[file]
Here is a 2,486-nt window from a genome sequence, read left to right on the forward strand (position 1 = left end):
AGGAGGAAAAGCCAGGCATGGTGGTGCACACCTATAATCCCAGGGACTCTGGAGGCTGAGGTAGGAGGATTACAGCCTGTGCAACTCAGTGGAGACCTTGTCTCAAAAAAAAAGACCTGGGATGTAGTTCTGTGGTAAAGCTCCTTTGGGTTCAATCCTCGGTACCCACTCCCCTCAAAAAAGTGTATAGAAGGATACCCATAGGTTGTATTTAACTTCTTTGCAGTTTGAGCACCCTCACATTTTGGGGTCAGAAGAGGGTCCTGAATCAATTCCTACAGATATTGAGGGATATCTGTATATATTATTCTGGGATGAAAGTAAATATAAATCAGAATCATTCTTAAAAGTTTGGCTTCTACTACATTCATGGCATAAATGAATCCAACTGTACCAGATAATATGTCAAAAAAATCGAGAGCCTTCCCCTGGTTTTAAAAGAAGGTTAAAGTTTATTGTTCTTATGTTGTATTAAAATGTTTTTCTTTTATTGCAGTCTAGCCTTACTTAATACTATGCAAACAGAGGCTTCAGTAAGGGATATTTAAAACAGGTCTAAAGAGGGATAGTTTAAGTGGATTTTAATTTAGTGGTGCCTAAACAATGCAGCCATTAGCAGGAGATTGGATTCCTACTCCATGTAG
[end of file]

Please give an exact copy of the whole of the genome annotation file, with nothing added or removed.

Here is a 2,486-nt window from a genome sequence, read left to right on the forward strand (position 1 = left end):
AGGAGGAAAAGCCAGGCATGGTGGTGCACACCTATAATCCCAGGGACTCTGGAGGCTGAGGTAGGAGGATTACAGCCTGTGCAACTCAGTGGAGACCTTGTCTCAAAAAAAAAGACCTGGGATGTAGTTCTGTGGTAAAGCTCCTTTGGGTTCAATCCTCGGTACCCACTCCCCTCAAAAAAGTGTATAGAAGGATACCCATAGGTTGTATTTAACTTCTTTGCAGTTTGAGCACCCTCACATTTTGGGGTCAGAAGAGGGTCCTGAATCAATTCCTACAGATATTGAGGGATATCTGTATATATTATTCTGGGATGAAAGTAAATATAAATCAGAATCATTCTTAAAAGTTTGGCTTCTACTACATTCATGGCATAAATGAATCCAACTGTACCAGATAATATGTCAAAAAAATCGAGAGCCTTCCCCTGGTTTTAAAAGAAGGTTAAAGTTTATTGTTCTTATGTTGTATTAAAATGTTTTTCTTTTATTGCAGTCTAGCCTTACTTAATACTATGCAAACAGAGGCTTCAGTAAGGGATATTTAAAACAGGTCTAAAGAGGGATAGTTTAAGTGGATTTTAATTTAGTGGTGCCTAAACAATGCAGCCATTAGCAGGAGATTGGATTCCTACTCCATGTAG